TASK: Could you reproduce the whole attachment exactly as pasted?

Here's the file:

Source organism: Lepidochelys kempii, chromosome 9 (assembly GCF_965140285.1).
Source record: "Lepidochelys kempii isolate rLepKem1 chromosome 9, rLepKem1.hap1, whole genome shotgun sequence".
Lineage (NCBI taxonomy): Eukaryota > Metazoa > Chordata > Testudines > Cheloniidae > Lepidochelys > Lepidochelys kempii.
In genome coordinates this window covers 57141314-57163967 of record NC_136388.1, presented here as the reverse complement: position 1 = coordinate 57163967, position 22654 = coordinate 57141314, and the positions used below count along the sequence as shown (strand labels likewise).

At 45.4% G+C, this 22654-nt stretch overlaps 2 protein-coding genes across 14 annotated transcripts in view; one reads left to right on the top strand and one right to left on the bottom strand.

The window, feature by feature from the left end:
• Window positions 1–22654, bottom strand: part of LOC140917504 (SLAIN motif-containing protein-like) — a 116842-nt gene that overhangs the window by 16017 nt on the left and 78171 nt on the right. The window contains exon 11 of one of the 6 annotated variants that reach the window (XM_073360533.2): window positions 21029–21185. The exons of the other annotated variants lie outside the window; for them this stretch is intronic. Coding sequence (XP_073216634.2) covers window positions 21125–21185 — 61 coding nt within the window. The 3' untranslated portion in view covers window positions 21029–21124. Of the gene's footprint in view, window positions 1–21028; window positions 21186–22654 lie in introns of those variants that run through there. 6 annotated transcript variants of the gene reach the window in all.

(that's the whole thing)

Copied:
Source organism: Lepidochelys kempii, chromosome 9 (assembly GCF_965140285.1).
Source record: "Lepidochelys kempii isolate rLepKem1 chromosome 9, rLepKem1.hap1, whole genome shotgun sequence".
Lineage (NCBI taxonomy): Eukaryota > Metazoa > Chordata > Testudines > Cheloniidae > Lepidochelys > Lepidochelys kempii.
In genome coordinates this window covers 57141314-57163967 of record NC_136388.1, presented here as the reverse complement: position 1 = coordinate 57163967, position 22654 = coordinate 57141314, and the positions used below count along the sequence as shown (strand labels likewise).

At 45.4% G+C, this 22654-nt stretch overlaps 2 protein-coding genes across 14 annotated transcripts in view; one reads left to right on the top strand and one right to left on the bottom strand.

The window, feature by feature from the left end:
• Window positions 1–22654, bottom strand: part of LOC140917504 (SLAIN motif-containing protein-like) — a 116842-nt gene that overhangs the window by 16017 nt on the left and 78171 nt on the right. The window contains exon 11 of one of the 6 annotated variants that reach the window (XM_073360533.2): window positions 21029–21185. The exons of the other annotated variants lie outside the window; for them this stretch is intronic. Coding sequence (XP_073216634.2) covers window positions 21125–21185 — 61 coding nt within the window. The 3' untranslated portion in view covers window positions 21029–21124. Of the gene's footprint in view, window positions 1–21028; window positions 21186–22654 lie in introns of those variants that run through there. 6 annotated transcript variants of the gene reach the window in all.